May 31, 2023

Daily Market Commentary

Canadian Headlines

  • Glencore Plc is getting closer to increasing its offer for Teck Resources Ltd., in a move aimed at ending weeks of limbo in the battle over the Canadian miner’s future. The Switzerland-based commodities giant is working on a potential improvement to its bid that could be announced as soon as the coming weeks, according to people familiar with the matter, who asked not to be identified discussing private information. By raising its offer and ratcheting up shareholder pressure, Glencore is seeking to force Teck to the negotiating table, the people said. The bitter fight that transfixed the mining world moved behind the scenes since late April, when Teck’s board was forced into an embarrassing reversal after failing to win enough investor support for a plan to split the company. Teck at the time reiterated its opposition to Glencore’s $23 billion bid, and Glencore repeated that it was willing to go higher, but there has been little public movement since then.
  • Canadian venture capital investors have about $10 billion of dry powder to spend and cash-hungry startups are going to need it soon, according to the government’s bank for small business. Many VC-funded companies face the risk of running out of money in the next 12 months without new financing, despite efforts to slow their rate of cash burn, said a report by Business Development Bank of Canada’s venture capital unit. “We anticipate that companies in our portfolio and across the ecosystem will put a premium on cash in the coming months.” Venture capital investments in Canada fell sharply last year, mirroring global trends, as higher interest rates caused investors to radically cut their valuations for early-stage companies. Deal volumes declined last year to C$10 billion ($7.3 billion), about a third lower than in 2021, BDC Capital said. There were fewer transactions and the average one was 24% smaller.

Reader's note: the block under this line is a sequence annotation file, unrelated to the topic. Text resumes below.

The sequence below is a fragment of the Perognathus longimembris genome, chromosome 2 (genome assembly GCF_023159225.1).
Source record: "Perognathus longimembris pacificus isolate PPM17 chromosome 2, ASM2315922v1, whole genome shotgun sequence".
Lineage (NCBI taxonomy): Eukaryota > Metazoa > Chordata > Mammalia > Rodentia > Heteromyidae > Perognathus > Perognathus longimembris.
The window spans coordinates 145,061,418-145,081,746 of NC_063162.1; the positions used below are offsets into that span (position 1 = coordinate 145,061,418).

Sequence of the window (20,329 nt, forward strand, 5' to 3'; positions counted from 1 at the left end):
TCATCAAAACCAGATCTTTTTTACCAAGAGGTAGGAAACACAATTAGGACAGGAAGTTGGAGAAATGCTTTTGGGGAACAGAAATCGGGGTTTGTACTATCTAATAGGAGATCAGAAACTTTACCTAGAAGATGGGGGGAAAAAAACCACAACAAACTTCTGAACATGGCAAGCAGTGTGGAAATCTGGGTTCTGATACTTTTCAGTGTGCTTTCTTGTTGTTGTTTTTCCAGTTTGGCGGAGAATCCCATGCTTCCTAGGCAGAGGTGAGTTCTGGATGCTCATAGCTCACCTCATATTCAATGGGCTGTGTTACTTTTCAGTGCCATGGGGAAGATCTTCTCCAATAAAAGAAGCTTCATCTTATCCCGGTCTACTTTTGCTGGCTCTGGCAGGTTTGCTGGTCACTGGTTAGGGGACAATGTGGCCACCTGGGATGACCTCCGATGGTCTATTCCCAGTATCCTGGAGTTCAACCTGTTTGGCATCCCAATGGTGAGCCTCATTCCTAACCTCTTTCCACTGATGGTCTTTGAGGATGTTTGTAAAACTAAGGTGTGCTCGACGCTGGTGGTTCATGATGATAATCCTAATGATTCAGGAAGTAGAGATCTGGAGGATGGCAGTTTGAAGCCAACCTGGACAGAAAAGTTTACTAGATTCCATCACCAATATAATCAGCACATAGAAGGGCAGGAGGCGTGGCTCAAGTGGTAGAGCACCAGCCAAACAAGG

World Headlines

  • European stocks pared losses as traders assessed the outlook for inflation and interest rates, while the region’s luxury goods names slumped as data showed a faltering economic recovery in the key Chinese market. The Stoxx Europe 600 fell 0.3% by 10:58 a.m. in London, trimming an earlier decline of as much as 0.9%. Luxury stocks were among the biggest laggards after weaker-than-expected readings of Chinese manufacturing and services activity for May. Energy stocks retreated as oil slumped. Headed for their worst month since December, European stocks have sharply underperformed US peers, which have gotten support from a debt-limit agreement as well as developments in artificial intelligence. European equity investors are concerned about China’s uneven recovery and the path of interest rates. Euro-area figures due Thursday should show how much work the European Central Bank still has to tame price pressures.
  • US equity futures slipped along with European stocks as China’s economic woes weighed on investor sentiment, while bonds gained amid signs of easing inflation. Futures on the S&P 500 and Nasdaq 100 pointed to a muted day for US equities after a rally on Wall Street, fueled by excitement over artificial intelligence, fizzled on Tuesday. Treasury yields fell and a gauge of the dollar gained for the first time in four days. Investors also remain focused on the debt-limit deal forged by President Joe Biden and House Speaker Kevin McCarthy. The bill is heading for a House vote Wednesday after clearing a crucial procedural hurdle with just days remaining to avoid a US default. Congress is racing to pass the measure before June 5, the date when Treasury Secretary Janet Yellen has warned the US risks default.
  • Asian equities fell, led by shares listed in Hong Kong, as weaker-than-expected manufacturing data showed the Chinese economy continues to struggle. The MSCI Asia Pacific Index dropped as much as 1.5%, set for its biggest decline since March 14, with a gauge of Chinese stocks in Hong Kong closing in a bear market. Data Wednesday showed China’s manufacturing activity contracted for a second month in May, offering the latest proof that the post-Covid recovery is stalling. Broad weakness also pulled Korean stocks lower, after they briefly headed for a bull market amid foreign demand for the nation’s chipmakers.